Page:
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Marceca Stonewalls Senate Panel

FBI files

WASHINGTON (AllPolitics, July 18) -- A Senate committee learned nothing new today when it questioned Anthony Marceca, a central figure in the White House FBI files fiasco.

In a closed-door session with the Senate Judiciary Committee, Marceca once again exercised his Fifth Amendment right against self-incrimination. He refused to testify or produce documents or computer disks that might shed light on his role in obtaining sensitive background information on prominent Republicans.

Anthony Marceca

The committee voted 15-2 to go into the closed session to question Marceca and about 40 minutes later, Sen. Paul Simon (D-Ill.) came out and told reporters that Marceca was continuing to invoke his constitutional right against self-incrimination and would not answer several questions.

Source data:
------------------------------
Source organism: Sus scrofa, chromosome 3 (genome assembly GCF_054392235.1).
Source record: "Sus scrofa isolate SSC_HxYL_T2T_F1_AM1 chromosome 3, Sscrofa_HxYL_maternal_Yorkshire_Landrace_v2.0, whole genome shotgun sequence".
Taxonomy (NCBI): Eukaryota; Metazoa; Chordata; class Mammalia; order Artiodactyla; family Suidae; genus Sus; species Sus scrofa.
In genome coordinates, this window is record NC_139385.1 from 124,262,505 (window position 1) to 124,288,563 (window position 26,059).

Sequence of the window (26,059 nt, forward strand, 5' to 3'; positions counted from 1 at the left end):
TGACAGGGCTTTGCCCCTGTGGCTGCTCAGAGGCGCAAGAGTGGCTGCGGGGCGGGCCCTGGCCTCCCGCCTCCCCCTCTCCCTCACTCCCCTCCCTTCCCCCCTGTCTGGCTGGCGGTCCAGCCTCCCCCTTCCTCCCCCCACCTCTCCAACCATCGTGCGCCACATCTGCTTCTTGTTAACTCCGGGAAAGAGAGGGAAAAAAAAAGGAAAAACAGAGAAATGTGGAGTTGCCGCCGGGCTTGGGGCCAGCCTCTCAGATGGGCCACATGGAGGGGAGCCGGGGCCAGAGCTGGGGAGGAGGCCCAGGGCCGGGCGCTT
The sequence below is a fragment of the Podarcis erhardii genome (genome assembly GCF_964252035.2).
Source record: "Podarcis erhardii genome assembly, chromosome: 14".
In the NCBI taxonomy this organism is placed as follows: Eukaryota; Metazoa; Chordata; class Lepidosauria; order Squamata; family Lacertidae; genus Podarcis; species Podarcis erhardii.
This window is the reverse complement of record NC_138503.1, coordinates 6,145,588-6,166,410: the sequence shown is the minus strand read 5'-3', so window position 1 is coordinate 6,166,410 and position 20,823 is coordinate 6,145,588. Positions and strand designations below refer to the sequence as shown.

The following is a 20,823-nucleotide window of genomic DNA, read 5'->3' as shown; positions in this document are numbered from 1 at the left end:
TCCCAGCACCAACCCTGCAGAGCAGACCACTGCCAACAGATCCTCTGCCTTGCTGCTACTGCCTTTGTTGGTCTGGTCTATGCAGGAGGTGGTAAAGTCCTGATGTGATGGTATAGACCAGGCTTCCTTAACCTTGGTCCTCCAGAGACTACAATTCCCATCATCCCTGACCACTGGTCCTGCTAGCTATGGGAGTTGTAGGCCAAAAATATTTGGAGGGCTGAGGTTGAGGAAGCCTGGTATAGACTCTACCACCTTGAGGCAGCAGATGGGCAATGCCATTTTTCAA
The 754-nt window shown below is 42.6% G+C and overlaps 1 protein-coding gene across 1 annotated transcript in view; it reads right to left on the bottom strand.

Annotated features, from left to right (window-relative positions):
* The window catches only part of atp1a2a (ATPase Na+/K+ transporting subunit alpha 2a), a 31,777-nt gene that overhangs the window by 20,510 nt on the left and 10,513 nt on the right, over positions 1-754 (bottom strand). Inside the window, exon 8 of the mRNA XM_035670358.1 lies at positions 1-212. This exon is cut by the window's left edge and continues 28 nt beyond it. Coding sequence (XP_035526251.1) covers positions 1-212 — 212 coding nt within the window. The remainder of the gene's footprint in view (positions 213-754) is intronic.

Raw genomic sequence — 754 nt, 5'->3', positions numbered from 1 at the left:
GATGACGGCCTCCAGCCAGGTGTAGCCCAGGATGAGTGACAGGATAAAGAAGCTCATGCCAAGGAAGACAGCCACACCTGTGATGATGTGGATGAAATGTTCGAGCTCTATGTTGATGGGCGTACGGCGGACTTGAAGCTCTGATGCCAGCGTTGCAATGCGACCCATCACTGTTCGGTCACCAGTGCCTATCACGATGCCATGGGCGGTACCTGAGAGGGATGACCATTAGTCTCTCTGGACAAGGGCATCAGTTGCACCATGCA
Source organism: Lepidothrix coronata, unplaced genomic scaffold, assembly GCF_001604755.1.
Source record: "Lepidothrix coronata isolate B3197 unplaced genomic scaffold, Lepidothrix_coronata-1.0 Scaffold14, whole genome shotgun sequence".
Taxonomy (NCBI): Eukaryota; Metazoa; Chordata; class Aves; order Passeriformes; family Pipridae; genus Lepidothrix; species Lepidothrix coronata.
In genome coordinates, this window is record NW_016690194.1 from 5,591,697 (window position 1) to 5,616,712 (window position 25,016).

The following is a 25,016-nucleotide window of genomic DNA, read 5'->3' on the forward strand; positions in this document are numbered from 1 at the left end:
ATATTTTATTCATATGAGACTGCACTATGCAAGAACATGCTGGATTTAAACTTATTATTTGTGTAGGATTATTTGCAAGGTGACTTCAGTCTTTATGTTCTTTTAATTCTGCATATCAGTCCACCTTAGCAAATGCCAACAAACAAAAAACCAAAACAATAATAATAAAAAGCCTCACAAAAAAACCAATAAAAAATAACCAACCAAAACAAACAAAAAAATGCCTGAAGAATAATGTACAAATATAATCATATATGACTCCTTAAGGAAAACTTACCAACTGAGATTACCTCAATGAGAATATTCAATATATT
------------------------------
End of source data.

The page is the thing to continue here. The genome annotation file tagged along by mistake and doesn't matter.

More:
Marceca, a civilian Army investigator, was involved in gathering confidential FBI background files in 1993 and 1994 on hundreds of officials, including many prominent Republicans, who worked in the Bush and Reagan administrations.

Orrin Hatch

The White House has said it was a bureaucratic blunder and not motivated by malicious intent, but congressional Republicans are spearheading an inquiry into how the files were obtained and how or if the information was used by the White House.

Sen. Orrin Hatch (R-Utah), who chairs the judiciary committee, said afterward Marceca refused to answer questions or produce documents "in an unconditional manner."

Hatch suggested Marcea is the White House's fall guy in the files mess. "It's apparent that he's the official dumpee in this matter," Hatch told the Associated Press.


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